USA - 1792-1828 - First Party System
Political factions or parties began to form during the struggle over ratification of the federal Constitution of 1787. Friction between them increased as attention shifted from the creation of a new federal government to the question of how powerful that federal government would be. The Federalists, led by Secretary of Treasury Alexander Hamilton, wanted a strong central government, while the Anti-Federalists, led by Secretary of State Thomas Jefferson, advocated states’ rights instead of centralized power.
During the period 1789-97, that covered by Washington's two administrations, there was nothing which can be called a clear cut issue sufficient to produce national parties. Of factional division there was no lack, and sectional differences and personal animosities supplied abundant excuse for disagreement.
But if one attempts to sift the evidence and examine the proof offered for the claims of party existence, he will in the end abandon the task as a profitless one. No two historians agree as to party names or divisions. One writer begins in 1790 by calling one of the factions the Anti-Federalist party and changes the name in 1793 to Republican. Another historian calls the same faction Constitutional Republican in 1792; by another its supporters are termed Democrats, while a fourth writer calls them Federal Republicans. The difficulty seems to have been that each historian has assumed the existence of clear party divisions for a given period of history.
Federalists coalesced around the commercial sector of the country while their opponents drew their strength from those favoring an agrarian society. As party lines were drawn in the new federal government, by early 1792 President George Washington tried to pacify the parties by addressing the chief protagonists — Alexander Hamilton, his secretary of the treasury, and Thomas Jefferson, his secretary of state. Although both Hamilton and Jefferson promised to work together, the struggle between the Federalist and Republican parties continued unabated.”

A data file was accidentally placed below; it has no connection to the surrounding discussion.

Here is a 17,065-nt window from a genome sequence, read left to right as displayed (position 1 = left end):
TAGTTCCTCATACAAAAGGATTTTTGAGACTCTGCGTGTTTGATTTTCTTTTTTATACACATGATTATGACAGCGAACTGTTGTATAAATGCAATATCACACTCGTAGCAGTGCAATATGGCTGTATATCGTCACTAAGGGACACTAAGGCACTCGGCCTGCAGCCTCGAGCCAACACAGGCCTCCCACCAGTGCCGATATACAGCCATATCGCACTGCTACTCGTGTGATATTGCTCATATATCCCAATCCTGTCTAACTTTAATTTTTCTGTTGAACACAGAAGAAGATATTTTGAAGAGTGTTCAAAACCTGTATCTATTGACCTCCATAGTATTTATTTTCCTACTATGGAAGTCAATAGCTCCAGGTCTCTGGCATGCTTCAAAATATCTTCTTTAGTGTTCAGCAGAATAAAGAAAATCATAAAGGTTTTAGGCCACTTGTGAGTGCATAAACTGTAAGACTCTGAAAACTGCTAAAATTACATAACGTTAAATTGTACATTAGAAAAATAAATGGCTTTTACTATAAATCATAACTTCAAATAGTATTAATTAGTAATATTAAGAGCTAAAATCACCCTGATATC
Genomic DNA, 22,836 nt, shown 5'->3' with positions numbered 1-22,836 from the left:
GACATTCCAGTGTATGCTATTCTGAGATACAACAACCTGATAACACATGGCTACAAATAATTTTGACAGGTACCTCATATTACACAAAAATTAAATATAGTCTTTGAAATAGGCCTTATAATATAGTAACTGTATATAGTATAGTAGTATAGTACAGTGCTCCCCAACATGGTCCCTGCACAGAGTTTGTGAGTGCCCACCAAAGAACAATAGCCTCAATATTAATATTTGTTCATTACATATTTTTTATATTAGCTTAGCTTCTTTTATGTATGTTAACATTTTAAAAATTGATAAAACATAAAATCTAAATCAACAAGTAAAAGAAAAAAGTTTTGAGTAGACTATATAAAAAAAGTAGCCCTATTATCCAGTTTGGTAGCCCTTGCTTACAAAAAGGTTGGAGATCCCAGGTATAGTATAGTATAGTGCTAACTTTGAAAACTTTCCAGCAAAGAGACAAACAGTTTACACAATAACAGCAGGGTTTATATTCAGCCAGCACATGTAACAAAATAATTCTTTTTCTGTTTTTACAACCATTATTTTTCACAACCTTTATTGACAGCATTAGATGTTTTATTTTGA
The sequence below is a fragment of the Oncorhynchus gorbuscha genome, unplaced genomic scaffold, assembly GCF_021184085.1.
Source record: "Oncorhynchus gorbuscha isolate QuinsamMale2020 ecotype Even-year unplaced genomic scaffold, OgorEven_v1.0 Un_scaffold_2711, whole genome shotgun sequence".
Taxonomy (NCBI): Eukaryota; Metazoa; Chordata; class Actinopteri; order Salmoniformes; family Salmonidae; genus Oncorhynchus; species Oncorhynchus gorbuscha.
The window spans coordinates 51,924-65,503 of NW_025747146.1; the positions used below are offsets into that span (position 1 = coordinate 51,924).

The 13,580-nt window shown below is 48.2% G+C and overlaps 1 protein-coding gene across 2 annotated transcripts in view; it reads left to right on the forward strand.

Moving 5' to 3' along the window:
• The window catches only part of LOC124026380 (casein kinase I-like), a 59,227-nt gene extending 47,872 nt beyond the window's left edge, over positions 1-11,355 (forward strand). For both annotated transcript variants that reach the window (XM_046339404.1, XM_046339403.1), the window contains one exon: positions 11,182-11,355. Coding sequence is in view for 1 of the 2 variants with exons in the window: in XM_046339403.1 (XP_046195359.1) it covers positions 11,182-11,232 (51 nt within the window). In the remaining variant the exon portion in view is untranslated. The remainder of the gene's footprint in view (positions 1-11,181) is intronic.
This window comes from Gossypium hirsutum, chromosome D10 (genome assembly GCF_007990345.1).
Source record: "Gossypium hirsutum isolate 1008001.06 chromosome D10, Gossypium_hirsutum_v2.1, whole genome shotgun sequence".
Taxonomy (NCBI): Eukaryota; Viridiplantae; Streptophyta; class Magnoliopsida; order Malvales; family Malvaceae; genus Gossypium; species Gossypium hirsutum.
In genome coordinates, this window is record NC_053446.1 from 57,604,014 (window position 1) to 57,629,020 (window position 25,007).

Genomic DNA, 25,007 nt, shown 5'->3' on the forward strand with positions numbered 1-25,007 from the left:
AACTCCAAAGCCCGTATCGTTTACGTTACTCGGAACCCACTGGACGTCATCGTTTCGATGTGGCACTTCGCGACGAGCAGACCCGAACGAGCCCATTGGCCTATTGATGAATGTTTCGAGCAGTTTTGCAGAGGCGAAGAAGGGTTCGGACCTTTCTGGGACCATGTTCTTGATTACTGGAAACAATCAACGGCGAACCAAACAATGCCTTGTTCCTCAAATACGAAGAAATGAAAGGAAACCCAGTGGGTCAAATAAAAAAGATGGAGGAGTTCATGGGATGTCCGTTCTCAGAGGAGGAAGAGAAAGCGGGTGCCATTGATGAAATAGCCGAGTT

The ensuing partisan battles led George Washington to warn of “the baneful effects of the spirit of party” in his Farewell Address as president of United States. “Let me now take a more comprehensive view, and warn you in the most solemn manner against the baneful effects of the spirit of party generally.”
During the whole of Washington's first administration, Jefferson had made vain efforts to built up a party organization. Possibly a consciousness of his failure lay at the bottom of his earnest request that Washington stand for reelection. The outcome of his contests with Hamilton had not given him that assured sense of leadership necessary for success and none know so well as he what little progress had yet been made toward consolidating the hitherto factious opposition into a definitely organized party.
Opponents (Anti-Federalists) and supporters (Federalists) of the new constitution began to coalesce into political factions. In Virginia, Anti-Federalists led by Patrick Henry (1736–1799) defeated James Madison's election to the Senate and forced him into a campaign for the House of Representatives against a strong Anti-Federalist, James Monroe (1758–1831), later the fifth president. The rapid evolution of political parties from factions was an inventive American response to political conflict.
The Federalist opposition to the war in Massachusetts grew stronger as the war progressed, helped on, as it was, by British favor until in 1814 it took the extreme form to be found in the resolutions of the Hartford Convention. The ignominious defeat of the Federal party and its subsequent disappearance as an organization after the war followed as a natural consequence of its purely sectional opposition to a national war. Whatever may be said of Madison's motives in seeking re-election in 1812 and his abilities as a war president, the Republican party had committed the nation to a patriotic war, and property interests and constitutional theories alike had to give way. The Federal party, with consistent lack of foresight, sought by every means short of outright treason to cause this war policy of their opponents to fail, and their defeat was hardly less ignominious than it was well deserved.
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